Are you eternally reminding your teen to do his homework? Are you tired of the squabbling, cajoling or threatening you do every night about her grades? Does he tune you out, flare up in anger or ‘yes’ you to death and then ignore your advise entirely?
This kind of dynamic can be incredibly frustrating and heart-breaking. I’ve seen parents try to talk to their teens about school and hit these kinds of walls. If you’re dealing with something like this, I’d like to recommend a book that really helped me shift my relationships with my students.
How To Talk So Kids Can Learn by Adele Faber and Elaine Mazlish has been a key foundational text for my work as a tutor (and as a mom). It has helped me get past being frustrated by my inability to help kids move through their anger or anxiety and being stymied when they resist our work. The book gave me concrete tools for creating a a comfortable relationship with my students. I became a whole better at steadily shifting a teen’s outlook on what it is like to work with me and to work on school.
How To Talk So Kids Can Learn‘s emphasis is on slightly younger kids, though there are a number of examples dealing with teens in the book. Either way, I’ve found that all the techniques in it apply to teens as well as younger kids. The book starts with how to deal with kids’ feeling that get in the way of learning and then addresses issues like how to invite cooperation, avoid punishment, problem solve together and praise effectively. Each chapter includes cartoon scenarios (with real-life dialogue) and questions and stories from teachers and parents.
One key idea that helped me work with my teens was the thought that if a student tells me that To Kill a Mockingbird is boring and stupid it shuts him down if I try to convince him otherwise. He shuts down because I’m denying his feelings and experience. As the authors state, I’m sending him the underlying message, “You’re wrong to feel what you feel. Listen to me instead.” Once I stopped doing this and started applying their suggested alternatives like reflecting back what he felt (“it really isn’t easy to listen to a teacher you find boring”) or offering a fantasy idea that affirmed his feelings (“I bet you wish Shakespeare was never assigned in school at all),” the results were terrific. My students felt heard, acknowledged. This went a long way towards helping me help them get past the feelings and behaviors that were stopping them with school.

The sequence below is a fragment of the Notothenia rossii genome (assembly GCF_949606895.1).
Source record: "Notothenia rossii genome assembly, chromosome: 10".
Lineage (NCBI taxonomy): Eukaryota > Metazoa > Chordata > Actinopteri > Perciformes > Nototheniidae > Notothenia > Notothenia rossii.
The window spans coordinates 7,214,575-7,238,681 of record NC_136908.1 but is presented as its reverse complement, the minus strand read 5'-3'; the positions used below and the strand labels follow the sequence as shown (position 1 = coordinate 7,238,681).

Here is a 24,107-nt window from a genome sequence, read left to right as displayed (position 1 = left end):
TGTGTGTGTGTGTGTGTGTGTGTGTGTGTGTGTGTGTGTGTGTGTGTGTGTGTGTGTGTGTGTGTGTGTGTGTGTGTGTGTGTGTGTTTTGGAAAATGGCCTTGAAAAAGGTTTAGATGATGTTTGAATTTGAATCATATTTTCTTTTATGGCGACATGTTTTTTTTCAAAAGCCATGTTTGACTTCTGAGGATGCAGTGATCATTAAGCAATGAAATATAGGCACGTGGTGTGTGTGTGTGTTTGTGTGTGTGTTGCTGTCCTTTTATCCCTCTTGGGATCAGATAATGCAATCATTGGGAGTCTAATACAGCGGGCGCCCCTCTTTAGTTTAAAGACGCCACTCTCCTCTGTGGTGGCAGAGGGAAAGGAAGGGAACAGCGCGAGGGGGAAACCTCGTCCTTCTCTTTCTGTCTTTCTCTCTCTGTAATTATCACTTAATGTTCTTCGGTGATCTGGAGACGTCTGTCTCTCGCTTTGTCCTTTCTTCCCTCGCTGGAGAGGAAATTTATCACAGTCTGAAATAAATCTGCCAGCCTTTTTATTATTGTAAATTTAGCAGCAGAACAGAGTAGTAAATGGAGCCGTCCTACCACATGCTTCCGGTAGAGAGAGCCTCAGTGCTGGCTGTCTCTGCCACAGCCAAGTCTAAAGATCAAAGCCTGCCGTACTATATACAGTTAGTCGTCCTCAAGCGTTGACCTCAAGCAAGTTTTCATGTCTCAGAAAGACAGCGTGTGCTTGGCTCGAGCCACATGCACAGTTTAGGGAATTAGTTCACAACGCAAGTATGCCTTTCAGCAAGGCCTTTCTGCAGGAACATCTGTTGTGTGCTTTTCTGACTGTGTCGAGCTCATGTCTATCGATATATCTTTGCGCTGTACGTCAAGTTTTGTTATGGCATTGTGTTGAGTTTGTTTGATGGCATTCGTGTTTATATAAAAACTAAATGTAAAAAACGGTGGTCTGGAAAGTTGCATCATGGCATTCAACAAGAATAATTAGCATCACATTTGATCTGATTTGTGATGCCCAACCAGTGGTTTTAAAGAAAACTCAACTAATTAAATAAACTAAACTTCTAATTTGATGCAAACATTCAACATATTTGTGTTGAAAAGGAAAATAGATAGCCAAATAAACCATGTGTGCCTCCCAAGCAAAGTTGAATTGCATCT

Another chapter helped me learn to work with my teens to solve a school problem, rather than dictating, cajoling, or pressuring. Adler and Mazlish describe in detail how to work collaboratively with kids to come up with ground rules for how to work. I saw that when my students were an active part of problem solving, they felt a whole lot more empowered and committed to their own success. And are a lot more willing to accept my help.
One of my favorite chapters is the one dealing with praise and criticism. I learned that there are two kinds of praise – evaluative and descriptive. One actually makes kids uncomfortable and the other bolsters their sense of self. The authors argue that if I describe what I see rather than evaluate the student (“your thesis is solid and descriptive, the paragraphs have strong details” vs. “you are great at writing”) then my student assesses and praises himself and walks away with an internal sense of his own worth. It was a tough thing to adjust to, but once I got the hang of it, I saw the difference it made.
Disclosure: Please know that these links are affiliate links and that if you end up making a purchase, I will earn a small commision, at no additional cost to you. Rest assured that I have experience with this product and am recommending it because I genuinely feel that it’ll help you help your teen, not because I could make a commission.
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